Take what you've garnered from prioritising and focusing on what's most beneficial for your users and yourself, and make your website/web application as simple as possible towards that goal.

Sources: Google UX Research, Pareto Principle, Cognitive Fluency, Weather Channel Case Study


For more, check out our other Optimise to Win posts:

At Redfox Media, we employ all of these methods and strategies for clients in our Online Accelerator program. Enquire now to discuss how we can help your business, and get a FREE SEO report!

Posted in: Conversion Optimisation

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<![CDATA[Optimise to Win, Pt 3: Design for Conversions - Give users what they want!]]> https://www.redfoxmedia.com.au/news/post/optimise-to-win-part-3-design-for-conversions-give-users-what-they-want https://www.redfoxmedia.com.au/news/post/optimise-to-win-part-3-design-for-conversions-give-users-what-they-want Mon, 02 Dec 2013 00:00:00 GMT Note: this is the third of our multi-part Optimise to Win series, where we show you how the best businesses get more conversions than their competition.

Do your users know exactly what to do when they land on your site?

There are two principles of website user expectations:

  1. The user has certain desires, wants, and needs that he/she is willing to direct attention towards.
  2. The user, especially at first contact with the site, needs to be clearly shown how to meet these desires.

While your company's founding principles may be incredibly interesting to you, if your user wants to see photos of your products, you are driving him/her away. On the other hand, if you present a prominent slideshow of your products and prices, but your users need to understand why your offerings are better than your competitors', you aren't capturing their attention or driving them towards conversion.

Understand users' needs

In order to meet your users' needs, you must first understand them. Only then can you lead them in a mutually beneficial direction.

Find an avenue that offers and highlights benefits to your users but that also provides benefits for your organisation, and point users down that path with a passion.

Not every user is a possible convert

Some users do not fit your target audience. They may have no desires that you can fulfill within your expertise & offerings. Don't worry about them. Focus on the 20% who can provide 80% of your business.

Suggest a mutually beneficial path

This is the role of good design. Take users by the hand and show them a clear path to what they (and you) want.

4 Proven Conversion-Focused Design Guidelines

These are best practices applicable to all website designs. Each of the following guidelines is designed to prevent users from leaving before a mutually beneficial conversion. Ignore at your own risk.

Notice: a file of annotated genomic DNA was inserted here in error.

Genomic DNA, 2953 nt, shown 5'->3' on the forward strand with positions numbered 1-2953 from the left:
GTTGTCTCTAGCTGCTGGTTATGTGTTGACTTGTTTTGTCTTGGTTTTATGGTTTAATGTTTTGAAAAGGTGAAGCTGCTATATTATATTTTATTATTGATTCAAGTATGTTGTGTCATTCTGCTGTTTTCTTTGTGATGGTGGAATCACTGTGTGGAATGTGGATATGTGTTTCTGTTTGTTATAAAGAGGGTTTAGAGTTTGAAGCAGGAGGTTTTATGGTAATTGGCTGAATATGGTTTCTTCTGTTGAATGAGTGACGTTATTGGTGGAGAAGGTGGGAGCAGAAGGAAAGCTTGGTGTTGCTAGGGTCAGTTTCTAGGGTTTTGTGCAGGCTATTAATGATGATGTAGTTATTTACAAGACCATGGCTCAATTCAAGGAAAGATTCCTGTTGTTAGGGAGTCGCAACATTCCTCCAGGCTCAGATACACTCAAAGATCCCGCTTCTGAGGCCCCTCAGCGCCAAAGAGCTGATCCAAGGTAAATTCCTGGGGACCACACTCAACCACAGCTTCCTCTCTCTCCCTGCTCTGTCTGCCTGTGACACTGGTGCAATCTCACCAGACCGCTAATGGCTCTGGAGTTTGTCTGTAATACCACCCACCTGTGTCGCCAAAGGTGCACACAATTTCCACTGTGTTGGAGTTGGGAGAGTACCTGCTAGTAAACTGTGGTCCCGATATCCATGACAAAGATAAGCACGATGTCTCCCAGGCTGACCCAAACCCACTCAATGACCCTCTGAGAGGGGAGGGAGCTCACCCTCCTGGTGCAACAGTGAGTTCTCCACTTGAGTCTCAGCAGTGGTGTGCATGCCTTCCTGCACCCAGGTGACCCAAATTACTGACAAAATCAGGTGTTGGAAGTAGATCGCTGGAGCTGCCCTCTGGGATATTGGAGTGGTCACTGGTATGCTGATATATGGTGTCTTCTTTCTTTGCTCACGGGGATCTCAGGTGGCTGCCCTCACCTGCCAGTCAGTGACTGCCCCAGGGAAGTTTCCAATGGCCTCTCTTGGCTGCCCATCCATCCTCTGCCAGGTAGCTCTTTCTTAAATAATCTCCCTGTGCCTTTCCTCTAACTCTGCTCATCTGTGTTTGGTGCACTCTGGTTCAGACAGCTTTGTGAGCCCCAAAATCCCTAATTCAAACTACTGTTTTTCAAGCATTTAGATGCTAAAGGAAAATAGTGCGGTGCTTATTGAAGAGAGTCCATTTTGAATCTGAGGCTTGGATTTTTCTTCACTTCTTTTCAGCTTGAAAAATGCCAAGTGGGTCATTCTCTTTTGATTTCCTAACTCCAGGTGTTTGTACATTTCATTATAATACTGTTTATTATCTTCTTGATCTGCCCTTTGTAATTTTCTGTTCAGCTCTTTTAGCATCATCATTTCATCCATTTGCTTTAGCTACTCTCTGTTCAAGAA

1. Provide clear navigation

We'll discuss User Experience, Usability, and user expectations in Part 9, but in short, there are certain user interface patterns that people are used to, and that we need to follow to avoid confusing our visitors. This includes having a clear, easily parsable navigation that can quickly take users to where they want to go.

Not only does this mean that your links should be easy to find, look like links, and show a clear hierarchy, but before building your site, you need to consider your Information Architecture, i.e. how to best organise your content so that it is intuitive and interesting. Having destinations on your site that succinctly address your users' concerns and desires often makes the difference between conversions and unsatisfied users.

Additionally, don't split your information into different pages unnecessarily. Users are reluctant to click on a brand new page, even more so if they aren't on the fastest internet connection or your site loads too slowly. One-page sites are quite popular these days, and with good reason: they provide all the information a user wants without requiring additional webpage loading. If you can't sum up the essence of your company on one digestible page, perhaps you need to do some good content development (see Part 7).

2. Allow minimal distractions

We'll discuss simplicity, minimalism, and focus further in Part 4, but features to avoid in particular are:

  • Modal pop-ups, especially right after the page is loaded. This frustrates users and cheapens the experience irrevocably. While it could improve short-term signups to present users with a form up-front and immediately (in line with our goal of showing users what to do), most users find such distractions distasteful at best and unacceptable at the worst.
  • Excessive ads. Perhaps your revenue is generated at least in part by ads shown on your website - however, to create a long-term community of returning and interacting users, ads need to be placed as unobtrusively as possible while still giving users the option of clicking on them. The best ads are targeted as specifically as possible to each user, so that the user sees them as a possible benefit (i.e. a good deal or awareness of a product/service they are now interested in) rather than as an annoyance.